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Understanding Reverse Charge Mechanism

Understanding Reverse Charge Mechanism

Retail

STOrai Magazine

STOrai Magazine

6 Oct 2017, 09:00 — 8 min read

Under the Goods & Service Tax Act (GST Act), usually, the tax liability rests on the shoulders of a supplier of goods or a service. However, the GST legislation stipulates that, in exceptional cases, the recipient of the supply of goods or service discharges the tax liability. This is known as the reverse charge mechanism (RCM). RCM is a well-founded concept in service tax legislation, which has been adopted in GST; neither excise nor VAT legislation presently provides for it. 


The prime objectives of RCM are administrative 
convenience, ease of tax collection and broadening of the tax base. The tax authorities prefer to collect tax from a small number of assessees from the organised sector instead of chasing a large number of small and unorganised tax payers.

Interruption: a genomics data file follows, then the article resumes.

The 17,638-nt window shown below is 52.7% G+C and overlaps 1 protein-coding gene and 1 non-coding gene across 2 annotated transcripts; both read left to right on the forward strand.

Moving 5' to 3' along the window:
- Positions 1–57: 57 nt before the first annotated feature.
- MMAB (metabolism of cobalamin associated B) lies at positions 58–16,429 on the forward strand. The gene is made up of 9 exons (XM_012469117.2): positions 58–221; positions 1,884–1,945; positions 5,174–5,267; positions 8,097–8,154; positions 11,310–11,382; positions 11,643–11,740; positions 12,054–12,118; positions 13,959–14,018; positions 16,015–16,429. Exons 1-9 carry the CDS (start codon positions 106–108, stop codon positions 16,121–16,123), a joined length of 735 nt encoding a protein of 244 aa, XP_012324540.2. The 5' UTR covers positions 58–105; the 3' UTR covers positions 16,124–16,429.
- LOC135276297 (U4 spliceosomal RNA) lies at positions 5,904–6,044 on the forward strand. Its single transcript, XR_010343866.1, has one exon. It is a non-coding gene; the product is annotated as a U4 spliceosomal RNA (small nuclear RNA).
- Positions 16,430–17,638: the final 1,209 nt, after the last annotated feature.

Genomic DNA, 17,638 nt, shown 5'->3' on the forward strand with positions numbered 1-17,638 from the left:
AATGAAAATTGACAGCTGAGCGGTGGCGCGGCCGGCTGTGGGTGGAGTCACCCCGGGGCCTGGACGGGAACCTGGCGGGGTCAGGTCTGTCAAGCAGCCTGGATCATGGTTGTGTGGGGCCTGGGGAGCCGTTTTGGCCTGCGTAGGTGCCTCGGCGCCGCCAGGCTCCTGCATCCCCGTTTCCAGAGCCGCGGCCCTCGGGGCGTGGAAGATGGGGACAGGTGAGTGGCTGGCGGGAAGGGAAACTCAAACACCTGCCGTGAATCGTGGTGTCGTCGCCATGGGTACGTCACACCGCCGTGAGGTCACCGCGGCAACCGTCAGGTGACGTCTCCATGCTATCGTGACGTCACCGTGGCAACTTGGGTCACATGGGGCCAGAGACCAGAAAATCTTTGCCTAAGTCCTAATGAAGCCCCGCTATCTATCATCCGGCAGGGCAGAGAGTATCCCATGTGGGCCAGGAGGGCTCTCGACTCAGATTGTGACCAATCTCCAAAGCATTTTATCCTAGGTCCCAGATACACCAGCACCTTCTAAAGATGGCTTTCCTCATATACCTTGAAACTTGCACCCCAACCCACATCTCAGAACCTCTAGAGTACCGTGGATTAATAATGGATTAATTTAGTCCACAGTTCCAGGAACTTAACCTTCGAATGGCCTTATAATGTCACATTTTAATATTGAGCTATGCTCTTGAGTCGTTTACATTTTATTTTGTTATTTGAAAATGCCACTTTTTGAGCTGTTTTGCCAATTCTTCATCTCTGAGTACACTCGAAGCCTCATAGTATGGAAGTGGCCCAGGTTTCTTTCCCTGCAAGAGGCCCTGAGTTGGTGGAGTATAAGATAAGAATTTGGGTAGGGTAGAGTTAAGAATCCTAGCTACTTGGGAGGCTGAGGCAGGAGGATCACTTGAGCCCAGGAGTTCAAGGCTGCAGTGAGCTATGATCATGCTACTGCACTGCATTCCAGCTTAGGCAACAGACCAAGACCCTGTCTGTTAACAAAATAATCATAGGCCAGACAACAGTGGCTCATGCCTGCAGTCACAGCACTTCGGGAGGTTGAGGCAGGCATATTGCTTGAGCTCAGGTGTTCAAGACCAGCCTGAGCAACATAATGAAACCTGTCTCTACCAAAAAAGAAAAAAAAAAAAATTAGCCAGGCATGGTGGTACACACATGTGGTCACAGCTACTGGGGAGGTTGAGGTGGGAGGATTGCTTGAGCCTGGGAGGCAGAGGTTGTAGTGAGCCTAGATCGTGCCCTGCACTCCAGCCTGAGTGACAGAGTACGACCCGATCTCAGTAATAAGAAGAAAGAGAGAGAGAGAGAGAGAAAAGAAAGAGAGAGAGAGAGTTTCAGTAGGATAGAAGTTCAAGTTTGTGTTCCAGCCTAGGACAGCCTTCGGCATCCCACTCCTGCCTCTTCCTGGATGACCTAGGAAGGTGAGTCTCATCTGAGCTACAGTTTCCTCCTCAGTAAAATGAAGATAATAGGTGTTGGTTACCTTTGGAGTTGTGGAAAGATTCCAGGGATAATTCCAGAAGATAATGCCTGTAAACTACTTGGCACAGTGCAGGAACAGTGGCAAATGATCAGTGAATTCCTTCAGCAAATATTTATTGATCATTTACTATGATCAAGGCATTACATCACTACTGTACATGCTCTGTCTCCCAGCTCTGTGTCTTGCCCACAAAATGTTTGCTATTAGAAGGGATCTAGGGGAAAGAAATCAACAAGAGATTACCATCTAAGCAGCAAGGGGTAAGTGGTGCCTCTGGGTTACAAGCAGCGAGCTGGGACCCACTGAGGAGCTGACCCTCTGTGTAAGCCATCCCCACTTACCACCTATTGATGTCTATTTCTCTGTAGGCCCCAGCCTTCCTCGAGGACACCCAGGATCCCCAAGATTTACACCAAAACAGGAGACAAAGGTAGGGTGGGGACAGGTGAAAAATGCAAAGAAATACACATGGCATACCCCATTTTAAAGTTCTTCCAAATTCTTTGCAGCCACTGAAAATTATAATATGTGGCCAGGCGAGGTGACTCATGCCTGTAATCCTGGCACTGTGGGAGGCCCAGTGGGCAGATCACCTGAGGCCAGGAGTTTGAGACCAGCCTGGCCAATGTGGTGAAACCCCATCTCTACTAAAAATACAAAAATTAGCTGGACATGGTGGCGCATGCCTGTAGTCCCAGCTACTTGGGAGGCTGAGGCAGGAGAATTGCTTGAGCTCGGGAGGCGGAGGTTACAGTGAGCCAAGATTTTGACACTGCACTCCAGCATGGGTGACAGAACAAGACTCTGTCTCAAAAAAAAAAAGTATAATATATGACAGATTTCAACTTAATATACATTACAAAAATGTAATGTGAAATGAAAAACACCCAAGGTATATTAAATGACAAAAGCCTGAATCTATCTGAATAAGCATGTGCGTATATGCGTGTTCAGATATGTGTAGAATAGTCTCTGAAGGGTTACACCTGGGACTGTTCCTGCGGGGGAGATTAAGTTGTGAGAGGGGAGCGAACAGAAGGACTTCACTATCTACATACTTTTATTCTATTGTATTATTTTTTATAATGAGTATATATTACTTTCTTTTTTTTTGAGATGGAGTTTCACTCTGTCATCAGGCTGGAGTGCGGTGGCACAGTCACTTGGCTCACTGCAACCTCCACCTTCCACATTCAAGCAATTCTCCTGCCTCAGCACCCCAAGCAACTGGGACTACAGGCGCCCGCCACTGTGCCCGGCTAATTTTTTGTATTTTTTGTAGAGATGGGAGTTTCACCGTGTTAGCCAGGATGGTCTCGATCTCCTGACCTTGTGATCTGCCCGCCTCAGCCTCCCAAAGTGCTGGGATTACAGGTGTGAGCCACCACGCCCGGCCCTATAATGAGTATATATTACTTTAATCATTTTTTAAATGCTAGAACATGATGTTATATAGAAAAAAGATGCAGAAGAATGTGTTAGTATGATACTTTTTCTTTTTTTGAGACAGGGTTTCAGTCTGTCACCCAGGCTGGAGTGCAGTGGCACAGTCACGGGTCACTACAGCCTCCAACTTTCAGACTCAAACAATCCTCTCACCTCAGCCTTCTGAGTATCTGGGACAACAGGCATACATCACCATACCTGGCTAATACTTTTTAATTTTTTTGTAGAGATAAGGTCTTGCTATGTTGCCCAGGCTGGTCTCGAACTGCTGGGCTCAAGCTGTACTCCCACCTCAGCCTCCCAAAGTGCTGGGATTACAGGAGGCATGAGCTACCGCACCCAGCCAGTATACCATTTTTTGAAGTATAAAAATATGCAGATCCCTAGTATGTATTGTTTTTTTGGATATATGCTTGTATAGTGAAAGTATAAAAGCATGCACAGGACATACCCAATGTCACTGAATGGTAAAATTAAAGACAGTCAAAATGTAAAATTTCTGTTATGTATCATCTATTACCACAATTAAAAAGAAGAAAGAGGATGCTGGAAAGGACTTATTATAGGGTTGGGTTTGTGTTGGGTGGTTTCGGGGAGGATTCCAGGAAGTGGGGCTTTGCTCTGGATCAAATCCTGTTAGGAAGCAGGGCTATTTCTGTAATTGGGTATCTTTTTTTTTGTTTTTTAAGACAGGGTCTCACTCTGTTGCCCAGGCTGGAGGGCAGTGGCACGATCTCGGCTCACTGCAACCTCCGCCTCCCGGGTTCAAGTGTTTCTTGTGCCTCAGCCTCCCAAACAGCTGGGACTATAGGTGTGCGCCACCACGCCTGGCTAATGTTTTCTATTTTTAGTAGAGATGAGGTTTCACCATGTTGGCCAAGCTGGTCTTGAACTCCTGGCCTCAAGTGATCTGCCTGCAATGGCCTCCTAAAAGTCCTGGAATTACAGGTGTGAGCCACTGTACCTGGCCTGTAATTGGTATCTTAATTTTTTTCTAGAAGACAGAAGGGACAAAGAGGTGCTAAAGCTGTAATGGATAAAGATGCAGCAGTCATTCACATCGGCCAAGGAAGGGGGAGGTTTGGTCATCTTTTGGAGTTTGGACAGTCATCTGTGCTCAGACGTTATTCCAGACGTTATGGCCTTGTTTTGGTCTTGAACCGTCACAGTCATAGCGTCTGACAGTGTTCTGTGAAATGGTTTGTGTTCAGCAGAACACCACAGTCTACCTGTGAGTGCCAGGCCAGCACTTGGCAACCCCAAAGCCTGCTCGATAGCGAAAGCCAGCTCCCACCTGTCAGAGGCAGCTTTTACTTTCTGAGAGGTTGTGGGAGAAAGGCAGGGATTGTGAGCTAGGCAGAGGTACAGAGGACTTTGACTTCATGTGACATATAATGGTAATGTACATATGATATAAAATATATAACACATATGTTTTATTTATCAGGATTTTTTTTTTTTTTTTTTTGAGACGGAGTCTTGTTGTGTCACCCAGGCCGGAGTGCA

Basics of RCM

Reverse charge applies only when there is a charge on supply. If supply is exempted, nil rated or non-taxable, RCM does not apply. When the recipients of goods or services pay GST, all provisions of the Act including the collection, recoveries and penal provisions apply to them. Recipients are required to GST at the applicable rates. They need to pay CGST and SGST, CGST and UGST or IGST, depending on the location of the supplier and place of supply. The recipients are required to make payment on their own account, under their GSTIN. It has to be declared in their return in Form GSTR-2 as procurements on which tax liability is discharged under RCM. Payment made under RCM is not a Tax Deducted at Source (TDS) paid by recipient on behalf of supplier. The supplier does not get credit of tax for such a payment. When a recipient pays such a tax, s/he is entitled to avail Input Tax Credit (ITC) thereof subject to other provisions contained in Chapter V of CGST Act and Input Tax Credit Rules. Unlike Service Tax, there is no concept of partial reverse charge in GST legislation.